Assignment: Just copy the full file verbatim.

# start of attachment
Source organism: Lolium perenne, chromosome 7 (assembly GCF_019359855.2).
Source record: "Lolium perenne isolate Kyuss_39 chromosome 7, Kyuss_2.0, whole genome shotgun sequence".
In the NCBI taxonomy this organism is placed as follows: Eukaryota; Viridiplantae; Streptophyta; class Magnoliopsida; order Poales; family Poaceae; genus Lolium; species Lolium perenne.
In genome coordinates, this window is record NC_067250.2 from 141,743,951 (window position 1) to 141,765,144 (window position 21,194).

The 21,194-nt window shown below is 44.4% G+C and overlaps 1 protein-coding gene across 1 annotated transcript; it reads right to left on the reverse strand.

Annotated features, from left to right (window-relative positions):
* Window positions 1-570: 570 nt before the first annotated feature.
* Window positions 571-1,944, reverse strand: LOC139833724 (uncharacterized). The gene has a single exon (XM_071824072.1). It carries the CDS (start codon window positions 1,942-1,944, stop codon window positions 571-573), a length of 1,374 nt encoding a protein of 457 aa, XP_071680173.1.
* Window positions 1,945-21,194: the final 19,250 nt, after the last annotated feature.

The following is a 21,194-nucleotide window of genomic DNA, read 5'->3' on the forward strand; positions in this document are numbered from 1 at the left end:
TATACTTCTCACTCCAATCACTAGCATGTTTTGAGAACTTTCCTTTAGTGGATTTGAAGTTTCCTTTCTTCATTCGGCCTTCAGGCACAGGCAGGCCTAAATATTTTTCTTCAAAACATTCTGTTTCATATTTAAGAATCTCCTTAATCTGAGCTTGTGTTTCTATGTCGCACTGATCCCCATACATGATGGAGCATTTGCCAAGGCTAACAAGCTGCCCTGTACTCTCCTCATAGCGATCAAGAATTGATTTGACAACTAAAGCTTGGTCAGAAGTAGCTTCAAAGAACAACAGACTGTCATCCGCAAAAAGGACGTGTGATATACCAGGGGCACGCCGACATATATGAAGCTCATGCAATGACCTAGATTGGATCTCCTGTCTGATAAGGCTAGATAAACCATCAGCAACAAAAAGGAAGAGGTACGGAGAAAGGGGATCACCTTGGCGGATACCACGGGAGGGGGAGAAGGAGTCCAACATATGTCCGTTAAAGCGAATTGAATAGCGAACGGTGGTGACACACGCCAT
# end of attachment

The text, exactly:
Source organism: Lolium perenne, chromosome 7 (assembly GCF_019359855.2).
Source record: "Lolium perenne isolate Kyuss_39 chromosome 7, Kyuss_2.0, whole genome shotgun sequence".
In the NCBI taxonomy this organism is placed as follows: Eukaryota; Viridiplantae; Streptophyta; class Magnoliopsida; order Poales; family Poaceae; genus Lolium; species Lolium perenne.
In genome coordinates, this window is record NC_067250.2 from 141,743,951 (window position 1) to 141,765,144 (window position 21,194).

The 21,194-nt window shown below is 44.4% G+C and overlaps 1 protein-coding gene across 1 annotated transcript; it reads right to left on the reverse strand.

Annotated features, from left to right (window-relative positions):
* Window positions 1-570: 570 nt before the first annotated feature.
* Window positions 571-1,944, reverse strand: LOC139833724 (uncharacterized). The gene has a single exon (XM_071824072.1). It carries the CDS (start codon window positions 1,942-1,944, stop codon window positions 571-573), a length of 1,374 nt encoding a protein of 457 aa, XP_071680173.1.
* Window positions 1,945-21,194: the final 19,250 nt, after the last annotated feature.

The following is a 21,194-nucleotide window of genomic DNA, read 5'->3' on the forward strand; positions in this document are numbered from 1 at the left end:
TATACTTCTCACTCCAATCACTAGCATGTTTTGAGAACTTTCCTTTAGTGGATTTGAAGTTTCCTTTCTTCATTCGGCCTTCAGGCACAGGCAGGCCTAAATATTTTTCTTCAAAACATTCTGTTTCATATTTAAGAATCTCCTTAATCTGAGCTTGTGTTTCTATGTCGCACTGATCCCCATACATGATGGAGCATTTGCCAAGGCTAACAAGCTGCCCTGTACTCTCCTCATAGCGATCAAGAATTGATTTGACAACTAAAGCTTGGTCAGAAGTAGCTTCAAAGAACAACAGACTGTCATCCGCAAAAAGGACGTGTGATATACCAGGGGCACGCCGACATATATGAAGCTCATGCAATGACCTAGATTGGATCTCCTGTCTGATAAGGCTAGATAAACCATCAGCAACAAAAAGGAAGAGGTACGGAGAAAGGGGATCACCTTGGCGGATACCACGGGAGGGGGAGAAGGAGTCCAACATATGTCCGTTAAAGCGAATTGAATAGCGAACGGTGGTGACACACGCCAT